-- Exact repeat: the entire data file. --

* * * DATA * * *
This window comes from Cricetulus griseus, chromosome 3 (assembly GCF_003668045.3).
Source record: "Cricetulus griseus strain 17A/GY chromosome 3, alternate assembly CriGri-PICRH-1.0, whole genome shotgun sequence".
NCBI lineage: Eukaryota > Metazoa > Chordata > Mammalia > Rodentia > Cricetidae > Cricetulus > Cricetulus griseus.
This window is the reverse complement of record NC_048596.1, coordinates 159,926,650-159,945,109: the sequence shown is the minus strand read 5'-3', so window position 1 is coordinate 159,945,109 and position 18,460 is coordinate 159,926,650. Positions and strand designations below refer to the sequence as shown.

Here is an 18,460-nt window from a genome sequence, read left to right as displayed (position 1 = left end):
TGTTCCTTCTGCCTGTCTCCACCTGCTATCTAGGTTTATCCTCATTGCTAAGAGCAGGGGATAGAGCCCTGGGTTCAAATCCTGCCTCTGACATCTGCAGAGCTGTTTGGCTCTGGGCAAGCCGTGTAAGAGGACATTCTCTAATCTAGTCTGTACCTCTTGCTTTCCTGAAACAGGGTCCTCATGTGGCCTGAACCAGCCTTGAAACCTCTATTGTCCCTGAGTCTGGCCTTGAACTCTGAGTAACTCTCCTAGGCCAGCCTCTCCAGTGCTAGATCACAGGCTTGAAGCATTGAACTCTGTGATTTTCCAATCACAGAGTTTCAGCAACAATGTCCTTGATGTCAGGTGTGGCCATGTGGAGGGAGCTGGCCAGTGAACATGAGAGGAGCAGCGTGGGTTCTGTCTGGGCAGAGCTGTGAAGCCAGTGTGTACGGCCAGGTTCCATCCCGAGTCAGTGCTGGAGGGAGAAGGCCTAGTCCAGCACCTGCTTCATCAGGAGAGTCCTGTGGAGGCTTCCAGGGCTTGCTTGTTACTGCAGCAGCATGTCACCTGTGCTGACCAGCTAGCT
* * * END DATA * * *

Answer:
This window comes from Cricetulus griseus, chromosome 3 (assembly GCF_003668045.3).
Source record: "Cricetulus griseus strain 17A/GY chromosome 3, alternate assembly CriGri-PICRH-1.0, whole genome shotgun sequence".
NCBI lineage: Eukaryota > Metazoa > Chordata > Mammalia > Rodentia > Cricetidae > Cricetulus > Cricetulus griseus.
This window is the reverse complement of record NC_048596.1, coordinates 159,926,650-159,945,109: the sequence shown is the minus strand read 5'-3', so window position 1 is coordinate 159,945,109 and position 18,460 is coordinate 159,926,650. Positions and strand designations below refer to the sequence as shown.

Here is an 18,460-nt window from a genome sequence, read left to right as displayed (position 1 = left end):
TGTTCCTTCTGCCTGTCTCCACCTGCTATCTAGGTTTATCCTCATTGCTAAGAGCAGGGGATAGAGCCCTGGGTTCAAATCCTGCCTCTGACATCTGCAGAGCTGTTTGGCTCTGGGCAAGCCGTGTAAGAGGACATTCTCTAATCTAGTCTGTACCTCTTGCTTTCCTGAAACAGGGTCCTCATGTGGCCTGAACCAGCCTTGAAACCTCTATTGTCCCTGAGTCTGGCCTTGAACTCTGAGTAACTCTCCTAGGCCAGCCTCTCCAGTGCTAGATCACAGGCTTGAAGCATTGAACTCTGTGATTTTCCAATCACAGAGTTTCAGCAACAATGTCCTTGATGTCAGGTGTGGCCATGTGGAGGGAGCTGGCCAGTGAACATGAGAGGAGCAGCGTGGGTTCTGTCTGGGCAGAGCTGTGAAGCCAGTGTGTACGGCCAGGTTCCATCCCGAGTCAGTGCTGGAGGGAGAAGGCCTAGTCCAGCACCTGCTTCATCAGGAGAGTCCTGTGGAGGCTTCCAGGGCTTGCTTGTTACTGCAGCAGCATGTCACCTGTGCTGACCAGCTAGCT